Retail stockbroker Share (LON:SHRE) made a decent fist of difficult market conditions last year, gaining market share against its peers, even as dealing volumes declined.
Share, which owns the prized web address of www.share.com, saw revenue and profits decline in 2012, as risk averse investors turned their backs on equities.
Share’s revenue in 2012 eased to £13.91mln from £14.26mln in 2011 which fed through to sharply reduced profit before tax of £668,000, versus £1.57mln in 2011.
Nonetheless, Share’s management took consolation from the fact that its market share against a selection of peers improved to 6.8% from 6.1% in 2011. Share has measured its performance against these peers since 2006; the group comprises Alliance Trust Savings, Barclays Stockbrokers, Equiniti, Halifax Sharedealing (HBoS), HSBC Stockbrokers, NatWest Stockbrokers (RBS), Saga Personal Finance, Selftrade and TD Direct Investing.
Share regards the market share measurement as its key benchmark; it cannot do much about market sentiment and trading volumes, so it focuses on doing a better job than its competitors.
As such, chief executive officer Gavin Oldham told Proactive Investors the company was “very pleased” to have won the Stockbroker of the Year award in 2012, as voted for by the readers of the Financial Times and the Investor’s Chronicle.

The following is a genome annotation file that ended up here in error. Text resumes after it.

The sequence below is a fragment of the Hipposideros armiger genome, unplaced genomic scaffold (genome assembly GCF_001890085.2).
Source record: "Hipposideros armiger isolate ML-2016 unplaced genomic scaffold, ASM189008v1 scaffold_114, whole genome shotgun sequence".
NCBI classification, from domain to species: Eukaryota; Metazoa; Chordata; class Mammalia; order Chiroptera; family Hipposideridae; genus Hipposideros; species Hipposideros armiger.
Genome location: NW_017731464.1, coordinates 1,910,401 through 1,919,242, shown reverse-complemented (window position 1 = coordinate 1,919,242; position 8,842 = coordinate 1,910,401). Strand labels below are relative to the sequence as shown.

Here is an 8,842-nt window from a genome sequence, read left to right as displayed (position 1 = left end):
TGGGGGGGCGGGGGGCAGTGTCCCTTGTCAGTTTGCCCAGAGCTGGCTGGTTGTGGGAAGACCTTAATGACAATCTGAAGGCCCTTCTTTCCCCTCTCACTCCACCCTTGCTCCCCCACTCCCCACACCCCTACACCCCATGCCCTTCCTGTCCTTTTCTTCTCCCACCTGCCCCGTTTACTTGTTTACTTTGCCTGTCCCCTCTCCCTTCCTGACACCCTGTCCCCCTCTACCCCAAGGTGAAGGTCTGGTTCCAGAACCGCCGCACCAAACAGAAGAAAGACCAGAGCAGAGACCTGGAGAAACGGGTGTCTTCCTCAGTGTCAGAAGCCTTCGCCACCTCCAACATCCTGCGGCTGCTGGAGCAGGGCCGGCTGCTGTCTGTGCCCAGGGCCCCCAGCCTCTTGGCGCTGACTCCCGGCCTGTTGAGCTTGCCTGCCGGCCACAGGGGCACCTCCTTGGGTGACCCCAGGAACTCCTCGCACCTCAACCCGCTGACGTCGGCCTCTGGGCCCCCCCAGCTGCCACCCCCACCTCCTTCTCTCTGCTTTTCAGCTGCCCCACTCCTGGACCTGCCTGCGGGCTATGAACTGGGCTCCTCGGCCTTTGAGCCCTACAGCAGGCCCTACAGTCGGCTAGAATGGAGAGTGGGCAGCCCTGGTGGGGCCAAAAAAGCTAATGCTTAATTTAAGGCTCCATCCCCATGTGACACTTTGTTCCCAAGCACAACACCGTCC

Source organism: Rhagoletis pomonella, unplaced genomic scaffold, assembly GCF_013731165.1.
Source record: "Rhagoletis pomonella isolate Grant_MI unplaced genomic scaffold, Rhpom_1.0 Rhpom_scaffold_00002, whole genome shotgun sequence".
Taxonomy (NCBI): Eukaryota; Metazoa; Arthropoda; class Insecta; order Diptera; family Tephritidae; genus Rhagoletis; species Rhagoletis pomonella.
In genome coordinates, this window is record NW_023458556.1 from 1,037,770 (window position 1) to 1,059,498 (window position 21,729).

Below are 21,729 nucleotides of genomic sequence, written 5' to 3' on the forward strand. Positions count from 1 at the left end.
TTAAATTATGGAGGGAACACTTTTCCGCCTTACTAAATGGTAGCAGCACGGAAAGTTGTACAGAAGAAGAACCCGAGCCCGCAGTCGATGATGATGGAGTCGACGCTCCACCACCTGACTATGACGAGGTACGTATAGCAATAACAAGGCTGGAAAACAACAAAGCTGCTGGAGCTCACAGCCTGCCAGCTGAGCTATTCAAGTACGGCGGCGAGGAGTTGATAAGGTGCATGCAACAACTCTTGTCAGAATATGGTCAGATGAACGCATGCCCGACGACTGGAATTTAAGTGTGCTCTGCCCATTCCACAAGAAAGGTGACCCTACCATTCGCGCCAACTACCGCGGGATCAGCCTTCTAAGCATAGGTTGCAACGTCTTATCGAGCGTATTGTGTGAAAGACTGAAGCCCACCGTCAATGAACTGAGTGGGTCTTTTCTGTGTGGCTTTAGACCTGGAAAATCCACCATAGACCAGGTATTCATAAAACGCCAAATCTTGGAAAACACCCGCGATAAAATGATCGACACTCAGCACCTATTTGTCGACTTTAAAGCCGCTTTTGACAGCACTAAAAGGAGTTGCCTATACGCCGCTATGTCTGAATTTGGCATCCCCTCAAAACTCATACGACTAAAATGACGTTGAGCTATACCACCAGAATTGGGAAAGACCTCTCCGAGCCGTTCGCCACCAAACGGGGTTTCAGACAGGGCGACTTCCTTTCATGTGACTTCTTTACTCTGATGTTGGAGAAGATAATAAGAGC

Profits may have fallen but the company saw net cash increase 11% to £12.2mln from £11.0mln the year before, paving the way for an increase in the 2012 dividend from 0.36p to 0.43p.
In an interview with Proactive Investors, Oldham and finance director/chief operating officer Richard Stone said that 2013 was shaping up to be a better year for the company than 2012.
“For one thing, the returns on cash ISAs are miserable, so people are increasingly turning to equities as an alternative,” Stone said.
At the same time, the recently introduced changes recommended by the Retail Distribution Review (RDR) has shaken up the independent financial advisors scene, creating an opportunity for operators such as Share, where the company ethos is very much one of empowering private investors to take control of their own financial destiny.
“We remain focused on our core business. We’re not threatened by RDR; on the contrary, we see it as an opportunity, not a threat,” Oldham said.
Reflecting this, the group intends to launch more of its own funds managed and overseen in-house.
“With a relatively small proportion of our customers' assets currently invested in funds we see this as an opportunity to grow our customer base and the value of assets we administer,” the company statement said.